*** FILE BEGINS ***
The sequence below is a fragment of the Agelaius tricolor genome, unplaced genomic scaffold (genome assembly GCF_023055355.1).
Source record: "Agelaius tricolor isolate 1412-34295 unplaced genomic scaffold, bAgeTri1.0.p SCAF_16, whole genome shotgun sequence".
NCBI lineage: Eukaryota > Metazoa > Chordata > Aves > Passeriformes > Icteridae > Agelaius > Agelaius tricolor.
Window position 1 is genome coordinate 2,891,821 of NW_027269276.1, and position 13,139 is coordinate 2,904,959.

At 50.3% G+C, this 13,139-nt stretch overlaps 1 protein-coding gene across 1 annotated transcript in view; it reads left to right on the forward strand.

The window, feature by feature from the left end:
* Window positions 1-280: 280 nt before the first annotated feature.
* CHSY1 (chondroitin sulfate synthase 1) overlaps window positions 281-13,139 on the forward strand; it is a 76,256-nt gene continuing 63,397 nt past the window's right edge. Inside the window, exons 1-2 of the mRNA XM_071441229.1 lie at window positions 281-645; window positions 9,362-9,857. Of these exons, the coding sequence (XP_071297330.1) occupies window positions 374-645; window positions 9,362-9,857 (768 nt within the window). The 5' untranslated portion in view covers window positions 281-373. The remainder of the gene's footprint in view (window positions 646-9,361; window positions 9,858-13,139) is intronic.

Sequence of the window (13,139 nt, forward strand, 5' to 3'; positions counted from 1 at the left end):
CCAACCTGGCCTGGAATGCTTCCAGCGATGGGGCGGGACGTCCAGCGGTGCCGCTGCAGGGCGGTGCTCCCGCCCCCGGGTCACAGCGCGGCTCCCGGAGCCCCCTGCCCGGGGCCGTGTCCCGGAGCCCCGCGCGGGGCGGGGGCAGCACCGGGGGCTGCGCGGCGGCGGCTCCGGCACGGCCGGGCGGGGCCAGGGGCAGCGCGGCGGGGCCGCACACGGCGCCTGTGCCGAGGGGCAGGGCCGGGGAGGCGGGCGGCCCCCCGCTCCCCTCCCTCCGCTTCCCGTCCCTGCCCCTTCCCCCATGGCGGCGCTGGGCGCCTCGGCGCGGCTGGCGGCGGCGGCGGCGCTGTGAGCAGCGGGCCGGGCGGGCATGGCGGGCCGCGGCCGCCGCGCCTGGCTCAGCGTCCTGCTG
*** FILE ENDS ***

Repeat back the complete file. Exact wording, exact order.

The sequence below is a fragment of the Agelaius tricolor genome, unplaced genomic scaffold (genome assembly GCF_023055355.1).
Source record: "Agelaius tricolor isolate 1412-34295 unplaced genomic scaffold, bAgeTri1.0.p SCAF_16, whole genome shotgun sequence".
NCBI lineage: Eukaryota > Metazoa > Chordata > Aves > Passeriformes > Icteridae > Agelaius > Agelaius tricolor.
Window position 1 is genome coordinate 2,891,821 of NW_027269276.1, and position 13,139 is coordinate 2,904,959.

At 50.3% G+C, this 13,139-nt stretch overlaps 1 protein-coding gene across 1 annotated transcript in view; it reads left to right on the forward strand.

The window, feature by feature from the left end:
* Window positions 1-280: 280 nt before the first annotated feature.
* CHSY1 (chondroitin sulfate synthase 1) overlaps window positions 281-13,139 on the forward strand; it is a 76,256-nt gene continuing 63,397 nt past the window's right edge. Inside the window, exons 1-2 of the mRNA XM_071441229.1 lie at window positions 281-645; window positions 9,362-9,857. Of these exons, the coding sequence (XP_071297330.1) occupies window positions 374-645; window positions 9,362-9,857 (768 nt within the window). The 5' untranslated portion in view covers window positions 281-373. The remainder of the gene's footprint in view (window positions 646-9,361; window positions 9,858-13,139) is intronic.

Sequence of the window (13,139 nt, forward strand, 5' to 3'; positions counted from 1 at the left end):
CCAACCTGGCCTGGAATGCTTCCAGCGATGGGGCGGGACGTCCAGCGGTGCCGCTGCAGGGCGGTGCTCCCGCCCCCGGGTCACAGCGCGGCTCCCGGAGCCCCCTGCCCGGGGCCGTGTCCCGGAGCCCCGCGCGGGGCGGGGGCAGCACCGGGGGCTGCGCGGCGGCGGCTCCGGCACGGCCGGGCGGGGCCAGGGGCAGCGCGGCGGGGCCGCACACGGCGCCTGTGCCGAGGGGCAGGGCCGGGGAGGCGGGCGGCCCCCCGCTCCCCTCCCTCCGCTTCCCGTCCCTGCCCCTTCCCCCATGGCGGCGCTGGGCGCCTCGGCGCGGCTGGCGGCGGCGGCGGCGCTGTGAGCAGCGGGCCGGGCGGGCATGGCGGGCCGCGGCCGCCGCGCCTGGCTCAGCGTCCTGCTG